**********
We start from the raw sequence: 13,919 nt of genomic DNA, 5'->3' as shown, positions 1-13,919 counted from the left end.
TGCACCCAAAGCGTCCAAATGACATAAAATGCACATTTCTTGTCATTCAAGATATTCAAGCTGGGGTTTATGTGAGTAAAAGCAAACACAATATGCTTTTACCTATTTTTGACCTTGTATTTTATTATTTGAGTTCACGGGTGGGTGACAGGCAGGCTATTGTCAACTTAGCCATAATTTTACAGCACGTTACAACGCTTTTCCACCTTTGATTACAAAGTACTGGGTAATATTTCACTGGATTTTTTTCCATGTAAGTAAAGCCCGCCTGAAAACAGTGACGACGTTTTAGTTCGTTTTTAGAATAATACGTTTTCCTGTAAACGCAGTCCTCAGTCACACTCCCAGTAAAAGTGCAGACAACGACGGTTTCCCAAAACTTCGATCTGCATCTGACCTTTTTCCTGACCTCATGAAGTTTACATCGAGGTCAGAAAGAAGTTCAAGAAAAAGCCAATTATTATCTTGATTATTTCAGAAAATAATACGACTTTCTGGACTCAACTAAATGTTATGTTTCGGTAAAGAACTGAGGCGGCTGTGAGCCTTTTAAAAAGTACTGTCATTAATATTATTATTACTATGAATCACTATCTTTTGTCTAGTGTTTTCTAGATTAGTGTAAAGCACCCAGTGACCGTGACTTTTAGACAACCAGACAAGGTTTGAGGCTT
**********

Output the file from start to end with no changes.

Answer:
We start from the raw sequence: 13,919 nt of genomic DNA, 5'->3' as shown, positions 1-13,919 counted from the left end.
TGCACCCAAAGCGTCCAAATGACATAAAATGCACATTTCTTGTCATTCAAGATATTCAAGCTGGGGTTTATGTGAGTAAAAGCAAACACAATATGCTTTTACCTATTTTTGACCTTGTATTTTATTATTTGAGTTCACGGGTGGGTGACAGGCAGGCTATTGTCAACTTAGCCATAATTTTACAGCACGTTACAACGCTTTTCCACCTTTGATTACAAAGTACTGGGTAATATTTCACTGGATTTTTTTCCATGTAAGTAAAGCCCGCCTGAAAACAGTGACGACGTTTTAGTTCGTTTTTAGAATAATACGTTTTCCTGTAAACGCAGTCCTCAGTCACACTCCCAGTAAAAGTGCAGACAACGACGGTTTCCCAAAACTTCGATCTGCATCTGACCTTTTTCCTGACCTCATGAAGTTTACATCGAGGTCAGAAAGAAGTTCAAGAAAAAGCCAATTATTATCTTGATTATTTCAGAAAATAATACGACTTTCTGGACTCAACTAAATGTTATGTTTCGGTAAAGAACTGAGGCGGCTGTGAGCCTTTTAAAAAGTACTGTCATTAATATTATTATTACTATGAATCACTATCTTTTGTCTAGTGTTTTCTAGATTAGTGTAAAGCACCCAGTGACCGTGACTTTTAGACAACCAGACAAGGTTTGAGGCTT